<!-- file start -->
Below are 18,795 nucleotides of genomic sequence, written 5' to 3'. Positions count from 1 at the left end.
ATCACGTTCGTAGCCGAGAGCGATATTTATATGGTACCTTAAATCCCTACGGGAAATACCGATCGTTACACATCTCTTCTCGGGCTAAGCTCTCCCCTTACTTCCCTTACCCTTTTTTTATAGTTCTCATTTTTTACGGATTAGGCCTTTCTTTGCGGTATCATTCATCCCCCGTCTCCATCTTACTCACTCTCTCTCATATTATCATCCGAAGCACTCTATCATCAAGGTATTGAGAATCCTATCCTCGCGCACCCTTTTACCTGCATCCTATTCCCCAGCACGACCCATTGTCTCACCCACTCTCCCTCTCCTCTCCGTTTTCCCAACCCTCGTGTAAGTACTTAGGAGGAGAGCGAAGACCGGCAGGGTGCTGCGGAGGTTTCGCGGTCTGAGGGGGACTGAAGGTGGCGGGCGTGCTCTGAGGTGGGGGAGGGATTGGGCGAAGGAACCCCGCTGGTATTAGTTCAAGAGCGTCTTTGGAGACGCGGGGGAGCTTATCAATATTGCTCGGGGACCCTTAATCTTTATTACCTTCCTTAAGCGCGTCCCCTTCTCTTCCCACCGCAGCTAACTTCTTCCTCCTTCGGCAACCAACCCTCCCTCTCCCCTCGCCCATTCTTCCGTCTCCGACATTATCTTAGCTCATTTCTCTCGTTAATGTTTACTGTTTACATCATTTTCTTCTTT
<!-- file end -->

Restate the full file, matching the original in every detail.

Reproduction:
Below are 18,795 nucleotides of genomic sequence, written 5' to 3'. Positions count from 1 at the left end.
ATCACGTTCGTAGCCGAGAGCGATATTTATATGGTACCTTAAATCCCTACGGGAAATACCGATCGTTACACATCTCTTCTCGGGCTAAGCTCTCCCCTTACTTCCCTTACCCTTTTTTTATAGTTCTCATTTTTTACGGATTAGGCCTTTCTTTGCGGTATCATTCATCCCCCGTCTCCATCTTACTCACTCTCTCTCATATTATCATCCGAAGCACTCTATCATCAAGGTATTGAGAATCCTATCCTCGCGCACCCTTTTACCTGCATCCTATTCCCCAGCACGACCCATTGTCTCACCCACTCTCCCTCTCCTCTCCGTTTTCCCAACCCTCGTGTAAGTACTTAGGAGGAGAGCGAAGACCGGCAGGGTGCTGCGGAGGTTTCGCGGTCTGAGGGGGACTGAAGGTGGCGGGCGTGCTCTGAGGTGGGGGAGGGATTGGGCGAAGGAACCCCGCTGGTATTAGTTCAAGAGCGTCTTTGGAGACGCGGGGGAGCTTATCAATATTGCTCGGGGACCCTTAATCTTTATTACCTTCCTTAAGCGCGTCCCCTTCTCTTCCCACCGCAGCTAACTTCTTCCTCCTTCGGCAACCAACCCTCCCTCTCCCCTCGCCCATTCTTCCGTCTCCGACATTATCTTAGCTCATTTCTCTCGTTAATGTTTACTGTTTACATCATTTTCTTCTTT